Tuesday, October 6, 2009

A Story About Getting Things Done: Part 1

by Dan Frank

About a month ago a friend of mine introduced me briefly to the personal time management system “Getting Things Done” (known from here on as GTD). I noticed a flowchart on his monitor and thinking it was something related to work I asked him about it. It turned out to be the GTD flow diagram he was using as a background for his desktop. We had a brief conversation about what GTD was, he mentioned that I should get the book by David Allen (the creator of GTD), and then I more or less forgot about it for a week.

Then about three weeks ago I had a strong urge to go get the book. I had decided to go ahead and order it when Jess mentioned that I should check the library. I hopped on line, did a search and about an hour later (it would have been quicker but Alex loves the library) I had the book in my hands. From that moment on there has been a whirlwind of change in my life in many ways but to really tell the story I have to go back about a year.

I had just come off of a project at work that had been my first real start to finish effort that I was fully responsible for since starting with the company. After that project ended successfully I was given the reigns of one of the most high profile projects in the company at that time. I was about six months in and things were going well but the sister project to mine was having some major struggles. We had just hired a new Director of Software Development (my boss) and he was looking for solutions. To make a long story short, when things hit critical mass with the struggling project I was asked to take over that effort as well. Immediately things got more hectic and as I tried to turn things around on the new project I found myself working longer hours and struggling more and more with keeping it all straight. I was able to patch it all together and get things on the right path and over the next eight months or so I was able to keep my head above water.

Then about 4 months ago I was given yet more responsibility and in the span of about three weeks my workload, which was already stretching my limits, more or less doubled as I was given responsibility for more development efforts related to my current projects and then shortly thereafter responsibility for a little more than half of the entire development efforts of the company. I knew at the time that it was going to mean a lot more work and I had no idea where I was going to find the additional time to do the job but I knew that my leadership would support me and that this was too good an opportunity to pass up.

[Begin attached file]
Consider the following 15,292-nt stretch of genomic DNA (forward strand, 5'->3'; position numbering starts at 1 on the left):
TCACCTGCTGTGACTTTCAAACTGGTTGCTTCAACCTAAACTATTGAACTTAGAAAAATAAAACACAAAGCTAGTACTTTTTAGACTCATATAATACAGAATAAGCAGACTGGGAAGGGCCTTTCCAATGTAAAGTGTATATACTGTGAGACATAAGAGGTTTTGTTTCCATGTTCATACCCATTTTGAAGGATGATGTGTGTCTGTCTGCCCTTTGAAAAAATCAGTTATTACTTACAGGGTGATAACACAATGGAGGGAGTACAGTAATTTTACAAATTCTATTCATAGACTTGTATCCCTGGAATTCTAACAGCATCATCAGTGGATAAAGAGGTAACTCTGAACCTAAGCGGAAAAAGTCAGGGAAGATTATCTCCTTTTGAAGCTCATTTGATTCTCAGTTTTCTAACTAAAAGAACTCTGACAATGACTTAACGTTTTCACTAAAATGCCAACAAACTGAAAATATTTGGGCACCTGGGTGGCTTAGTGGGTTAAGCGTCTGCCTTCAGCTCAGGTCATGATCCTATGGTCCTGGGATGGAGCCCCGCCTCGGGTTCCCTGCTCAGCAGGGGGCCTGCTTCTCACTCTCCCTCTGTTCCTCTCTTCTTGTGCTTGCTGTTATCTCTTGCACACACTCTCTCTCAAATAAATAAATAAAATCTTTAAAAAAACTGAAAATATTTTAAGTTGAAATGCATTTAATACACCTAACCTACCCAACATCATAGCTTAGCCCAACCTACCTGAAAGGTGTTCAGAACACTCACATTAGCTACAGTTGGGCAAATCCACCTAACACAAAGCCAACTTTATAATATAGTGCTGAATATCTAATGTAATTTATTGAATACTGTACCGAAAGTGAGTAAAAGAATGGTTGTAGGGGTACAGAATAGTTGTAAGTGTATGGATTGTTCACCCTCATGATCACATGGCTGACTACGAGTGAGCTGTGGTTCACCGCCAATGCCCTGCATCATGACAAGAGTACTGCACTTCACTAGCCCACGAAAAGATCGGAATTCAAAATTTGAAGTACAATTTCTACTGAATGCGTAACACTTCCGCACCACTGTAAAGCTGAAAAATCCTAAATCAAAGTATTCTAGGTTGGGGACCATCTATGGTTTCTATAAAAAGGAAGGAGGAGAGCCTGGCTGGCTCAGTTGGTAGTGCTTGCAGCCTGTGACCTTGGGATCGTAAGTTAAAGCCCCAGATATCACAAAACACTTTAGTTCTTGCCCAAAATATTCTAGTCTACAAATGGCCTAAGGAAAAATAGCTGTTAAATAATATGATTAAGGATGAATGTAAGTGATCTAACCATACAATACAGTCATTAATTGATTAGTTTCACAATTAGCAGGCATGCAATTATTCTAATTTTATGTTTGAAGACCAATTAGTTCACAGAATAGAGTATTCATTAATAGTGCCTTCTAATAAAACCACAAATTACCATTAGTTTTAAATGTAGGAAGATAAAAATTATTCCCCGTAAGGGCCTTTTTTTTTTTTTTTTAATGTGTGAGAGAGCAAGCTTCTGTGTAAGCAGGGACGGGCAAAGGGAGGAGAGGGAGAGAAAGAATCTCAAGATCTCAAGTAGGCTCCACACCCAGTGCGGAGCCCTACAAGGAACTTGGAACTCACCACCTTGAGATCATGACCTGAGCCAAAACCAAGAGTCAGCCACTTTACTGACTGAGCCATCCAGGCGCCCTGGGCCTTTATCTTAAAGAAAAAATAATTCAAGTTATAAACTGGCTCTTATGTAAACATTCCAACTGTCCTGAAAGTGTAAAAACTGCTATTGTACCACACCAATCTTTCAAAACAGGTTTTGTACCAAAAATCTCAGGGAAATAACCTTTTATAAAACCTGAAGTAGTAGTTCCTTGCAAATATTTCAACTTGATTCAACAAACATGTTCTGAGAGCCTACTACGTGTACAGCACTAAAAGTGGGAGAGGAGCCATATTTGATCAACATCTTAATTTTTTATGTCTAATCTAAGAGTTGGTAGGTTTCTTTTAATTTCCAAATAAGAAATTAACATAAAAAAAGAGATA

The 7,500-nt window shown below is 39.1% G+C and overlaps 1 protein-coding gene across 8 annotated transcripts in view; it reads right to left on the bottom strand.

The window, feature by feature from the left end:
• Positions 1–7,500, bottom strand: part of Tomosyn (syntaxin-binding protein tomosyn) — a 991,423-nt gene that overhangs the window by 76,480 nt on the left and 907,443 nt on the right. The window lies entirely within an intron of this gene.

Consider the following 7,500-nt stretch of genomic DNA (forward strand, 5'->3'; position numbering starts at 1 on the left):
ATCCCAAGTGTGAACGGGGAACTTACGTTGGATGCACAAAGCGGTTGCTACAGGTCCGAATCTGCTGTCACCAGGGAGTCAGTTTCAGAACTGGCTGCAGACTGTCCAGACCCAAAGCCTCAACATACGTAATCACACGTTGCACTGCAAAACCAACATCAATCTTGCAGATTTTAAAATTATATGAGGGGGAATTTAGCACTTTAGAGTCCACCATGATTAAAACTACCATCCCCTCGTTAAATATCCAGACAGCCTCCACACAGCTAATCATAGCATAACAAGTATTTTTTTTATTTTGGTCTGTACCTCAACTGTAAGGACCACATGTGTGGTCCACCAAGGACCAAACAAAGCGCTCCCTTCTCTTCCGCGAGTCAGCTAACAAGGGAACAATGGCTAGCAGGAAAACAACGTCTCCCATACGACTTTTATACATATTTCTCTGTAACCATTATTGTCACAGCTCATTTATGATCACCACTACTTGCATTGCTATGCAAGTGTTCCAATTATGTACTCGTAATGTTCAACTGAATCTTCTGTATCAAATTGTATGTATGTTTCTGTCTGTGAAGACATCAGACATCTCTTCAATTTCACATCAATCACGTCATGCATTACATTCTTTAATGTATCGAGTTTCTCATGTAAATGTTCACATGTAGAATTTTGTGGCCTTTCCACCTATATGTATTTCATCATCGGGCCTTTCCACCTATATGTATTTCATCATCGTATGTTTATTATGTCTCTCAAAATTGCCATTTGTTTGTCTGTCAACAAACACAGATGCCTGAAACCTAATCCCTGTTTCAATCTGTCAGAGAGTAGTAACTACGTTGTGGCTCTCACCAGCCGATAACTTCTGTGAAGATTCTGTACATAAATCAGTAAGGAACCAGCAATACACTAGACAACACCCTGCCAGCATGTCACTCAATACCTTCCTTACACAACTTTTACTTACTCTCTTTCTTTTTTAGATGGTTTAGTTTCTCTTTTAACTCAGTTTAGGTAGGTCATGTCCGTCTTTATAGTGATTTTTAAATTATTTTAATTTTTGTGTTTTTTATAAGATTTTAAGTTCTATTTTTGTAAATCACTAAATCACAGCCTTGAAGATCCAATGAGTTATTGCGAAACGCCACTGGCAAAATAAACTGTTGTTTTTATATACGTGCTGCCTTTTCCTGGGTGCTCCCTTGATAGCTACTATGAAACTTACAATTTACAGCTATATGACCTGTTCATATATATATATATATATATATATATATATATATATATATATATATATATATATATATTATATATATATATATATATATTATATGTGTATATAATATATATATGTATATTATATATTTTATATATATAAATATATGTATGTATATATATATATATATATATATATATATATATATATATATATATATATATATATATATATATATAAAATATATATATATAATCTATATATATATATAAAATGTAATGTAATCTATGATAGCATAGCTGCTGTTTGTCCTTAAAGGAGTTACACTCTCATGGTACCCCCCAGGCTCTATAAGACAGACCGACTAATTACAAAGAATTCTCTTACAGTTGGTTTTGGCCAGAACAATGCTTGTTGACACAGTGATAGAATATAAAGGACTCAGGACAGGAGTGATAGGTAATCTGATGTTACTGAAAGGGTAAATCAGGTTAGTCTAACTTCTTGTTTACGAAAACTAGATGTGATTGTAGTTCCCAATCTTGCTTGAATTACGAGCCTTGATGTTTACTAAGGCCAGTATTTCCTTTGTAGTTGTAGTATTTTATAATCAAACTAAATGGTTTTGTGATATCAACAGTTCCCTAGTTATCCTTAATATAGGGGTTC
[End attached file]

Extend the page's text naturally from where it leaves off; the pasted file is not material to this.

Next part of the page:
Over the next couple of months I was able to keep things heading in the right direction by sheer force of will and long hours. Things were definitely starting to slip though. I was wrapping up a year and a half project with five or six pieces that I was directly responsible for, we were kicking off 4 more projects and my responsibilities were growing into areas where I had little or no experience. At that point an adjustment had to be made and through a lot of prayer and advice from key people (not the least of whom was Jess) I was starting to understand my new job and how to get it done. There was a lot more delegating and even some saying no. Things were getting better in some areas but all the while there was this sense of impending doom that would grip me from time to time and the only real reasoning I could give for it was that “I had too much to do”. The problem was that when I would try and articulate the “too much to do” to people around me it didn’t really flow out like I expected. Whenever I tried to put into words the work load I felt like I was under I would only be able to remember a handful of the tasks on my plate and it would be a different handful with each conversation. I had various buckets of items that needed doing and I had a lot of stuff in my head but when I would sit down to get things done its seemed overwhelming and unclear. I would attack the first thing that looked doable and all the while have a black cloud over my head that what I was doing, while important, was not what I should be doing.

So this brings us up to about a month ago when my friend mentioned GTD to me. At that time I was starting to melt down but I hadn’t fully realized it yet. The next week I had a trip to DC to kick off one of my new projects. At the same time there was a project going on that was spiraling out of control and frustrations (and tempers) were flaring all around the office. Before leaving for the trip things had really come to a head and while I was away they only got worse. While I was enjoying the sites of our nation’s capital and kicking off an exciting new project the makings of my meltdown were brewing back home.

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